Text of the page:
La Terre

“And then there was pain and blood and tears, all those things that cause suffering and revolt, the killing of Françoise, the killing of Fouan, vice triumphing, and the stinking, bloodthirsty peasants, vermin who disgrace and exploit the earth. But can you really know? Just as the frost that burns the crops, the hail that chops them down, the thunderstorms which batter them are all perhaps necessary, maybe blood and tears are needed to keep the world going. And how important is human misery when weighed against the mighty mechanism of the stars and the sun? What does God care for us? We earn our bread only by dint of a cruel struggle, day in, day out. And only the earth is immortal, the Great Mother from whom we spring and to whom we return, love of whom can drive us to crime and through whom life is perpetually preserved for her own inscrutable ends, in which even our wretched degraded nature has its part to play.”
― Émile Zola, The Earth (La Terre)

Book Cover, Zola’s La Terre (The Earth)

It was September, 2018 when I started reading the twenty novel Rogon-Macquart cycle by Emile Zola. Last night, I finished La Terre (The Earth), the eighteenth in the recommended reading order (the fifteenth published).

Here’s what I’ve read so far:

La Terre was a long (500 plus pages) book, but not too difficult – there were fewer characters and their relationships were a lot less complicated than in, say, Nana or Au Bonheur des Dames.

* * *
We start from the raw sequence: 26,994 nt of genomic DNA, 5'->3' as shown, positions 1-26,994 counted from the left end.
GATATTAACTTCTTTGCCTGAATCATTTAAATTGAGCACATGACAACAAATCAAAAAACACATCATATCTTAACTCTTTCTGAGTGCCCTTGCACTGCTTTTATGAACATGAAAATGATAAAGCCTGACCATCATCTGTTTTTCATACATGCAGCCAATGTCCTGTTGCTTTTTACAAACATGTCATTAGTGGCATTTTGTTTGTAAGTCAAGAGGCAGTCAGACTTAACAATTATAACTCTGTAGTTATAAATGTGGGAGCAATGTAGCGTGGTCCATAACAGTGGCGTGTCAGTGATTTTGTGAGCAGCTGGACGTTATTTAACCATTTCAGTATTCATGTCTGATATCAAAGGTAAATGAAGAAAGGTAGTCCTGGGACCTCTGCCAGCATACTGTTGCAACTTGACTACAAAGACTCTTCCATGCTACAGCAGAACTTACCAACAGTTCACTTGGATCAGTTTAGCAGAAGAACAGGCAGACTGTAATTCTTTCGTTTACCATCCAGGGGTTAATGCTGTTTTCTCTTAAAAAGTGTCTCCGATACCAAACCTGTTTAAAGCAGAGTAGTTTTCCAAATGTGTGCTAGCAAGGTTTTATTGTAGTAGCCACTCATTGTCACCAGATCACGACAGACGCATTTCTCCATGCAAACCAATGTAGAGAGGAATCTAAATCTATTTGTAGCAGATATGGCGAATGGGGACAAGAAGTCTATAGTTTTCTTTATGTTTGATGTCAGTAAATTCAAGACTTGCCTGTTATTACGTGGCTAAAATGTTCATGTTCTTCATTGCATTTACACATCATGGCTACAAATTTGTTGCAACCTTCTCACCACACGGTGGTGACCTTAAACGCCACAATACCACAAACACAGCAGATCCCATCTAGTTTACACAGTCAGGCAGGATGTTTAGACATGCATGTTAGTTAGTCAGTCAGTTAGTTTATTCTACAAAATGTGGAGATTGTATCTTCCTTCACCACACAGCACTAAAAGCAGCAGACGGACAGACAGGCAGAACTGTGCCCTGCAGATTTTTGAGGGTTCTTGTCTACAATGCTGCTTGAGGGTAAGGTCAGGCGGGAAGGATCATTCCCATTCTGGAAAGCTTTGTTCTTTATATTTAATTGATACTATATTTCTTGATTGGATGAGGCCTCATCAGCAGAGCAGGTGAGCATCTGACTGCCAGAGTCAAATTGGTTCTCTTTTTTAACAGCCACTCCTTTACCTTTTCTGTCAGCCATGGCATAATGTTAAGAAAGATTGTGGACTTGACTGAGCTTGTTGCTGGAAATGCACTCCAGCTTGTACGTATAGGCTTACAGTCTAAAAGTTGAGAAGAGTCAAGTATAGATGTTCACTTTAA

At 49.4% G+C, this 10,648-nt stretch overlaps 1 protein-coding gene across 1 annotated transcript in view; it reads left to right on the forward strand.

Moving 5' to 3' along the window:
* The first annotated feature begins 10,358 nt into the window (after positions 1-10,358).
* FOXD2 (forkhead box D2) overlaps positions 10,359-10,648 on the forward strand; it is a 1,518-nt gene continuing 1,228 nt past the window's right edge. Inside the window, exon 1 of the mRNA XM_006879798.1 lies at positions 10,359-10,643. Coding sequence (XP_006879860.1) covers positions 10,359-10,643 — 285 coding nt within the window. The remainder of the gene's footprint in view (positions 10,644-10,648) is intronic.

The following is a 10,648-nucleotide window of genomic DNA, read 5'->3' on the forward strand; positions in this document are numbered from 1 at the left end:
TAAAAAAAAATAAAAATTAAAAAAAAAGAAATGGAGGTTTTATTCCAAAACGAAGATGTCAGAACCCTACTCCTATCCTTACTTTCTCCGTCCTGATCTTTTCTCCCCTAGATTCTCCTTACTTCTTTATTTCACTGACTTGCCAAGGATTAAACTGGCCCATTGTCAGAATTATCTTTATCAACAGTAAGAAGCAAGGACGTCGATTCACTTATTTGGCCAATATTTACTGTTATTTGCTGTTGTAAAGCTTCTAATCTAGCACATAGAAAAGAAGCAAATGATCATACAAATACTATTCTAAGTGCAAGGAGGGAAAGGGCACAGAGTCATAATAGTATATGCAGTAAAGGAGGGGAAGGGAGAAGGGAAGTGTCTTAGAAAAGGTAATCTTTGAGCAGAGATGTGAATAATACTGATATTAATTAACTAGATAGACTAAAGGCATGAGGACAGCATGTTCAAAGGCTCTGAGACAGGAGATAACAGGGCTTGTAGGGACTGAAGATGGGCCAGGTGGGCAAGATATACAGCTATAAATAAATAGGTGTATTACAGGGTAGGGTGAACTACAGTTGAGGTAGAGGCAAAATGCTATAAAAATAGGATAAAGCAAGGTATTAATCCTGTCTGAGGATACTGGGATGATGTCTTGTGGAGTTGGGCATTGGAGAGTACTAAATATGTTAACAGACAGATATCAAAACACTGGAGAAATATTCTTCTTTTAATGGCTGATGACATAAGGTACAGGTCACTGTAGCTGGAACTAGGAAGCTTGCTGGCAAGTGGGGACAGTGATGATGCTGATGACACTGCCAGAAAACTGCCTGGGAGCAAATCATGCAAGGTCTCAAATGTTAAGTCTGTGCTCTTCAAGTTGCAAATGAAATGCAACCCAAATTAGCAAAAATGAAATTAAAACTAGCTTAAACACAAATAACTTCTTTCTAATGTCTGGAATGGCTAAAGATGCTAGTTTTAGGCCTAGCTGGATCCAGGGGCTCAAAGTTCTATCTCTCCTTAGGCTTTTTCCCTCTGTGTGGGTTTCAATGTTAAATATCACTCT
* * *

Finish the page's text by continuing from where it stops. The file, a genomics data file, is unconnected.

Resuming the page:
The connection to the rest of the Rougon-Macquart novels is Jean Macquart. He is the  brother of Gervaise from L’Assommoir and Nana’s uncle. Jean is a drifter, an army veteran, who gives up being a carpenter to work as a field laborer in a vast wheat-growing area known as La Beauce. He stays for a decade and becomes part of the territory, although the people there never view him as one of their own. It reminded me of Germinal where a Macquart (Etienne Lantier, Jean’s nephew) show up and in desperation finds work and tries, unsuccessfully to become part of the community.  

Most of the plot revolves around the family of the elderly farmer Fouan who is forced by age to divide his meager lands among his three children. There is a fourth, young daughter, Françoise, who becomes involved with Jean Macquart. The plot is obviously inspired by King Lear where jealousy, greed, and treachery among siblings leads to madness, disaster, and death.

Things do not end well.

And hanging over everyone in the book is the fear of vast quantities of cheap American Wheat starting to flow across the Atlantic and reduce the price of agricultural products so much the French farmers are facing doom. My family comes from wheat farmers in Kansas – to me that was an interesting fear and description of the vast Midwest plains of endless grain and mechanized agriculture.

The book is not as well known as some of Zola’s other work – but it is unquestionably a masterpiece. It took me too long to start and too long to get through, but it was very good, although depressing and not very kind to the idea of man’s ultimate goodness. There are no heroes in the book, not really even Jean himself – though he may be the only character that the reader won’t decry as evil.

So on to the next… only two to go. I do think I’ll take a break from Zola for a bit…. My Kindle is filling up, I need to sit down with pen and paper and work through a reading plan – organize my fiction and non-fiction… I’m be back to you with what I decide.

Wish me luck.

One response to “La Terre

  1. Pingback: My Reading Plan – Fiction (and dice) | Bill Chance

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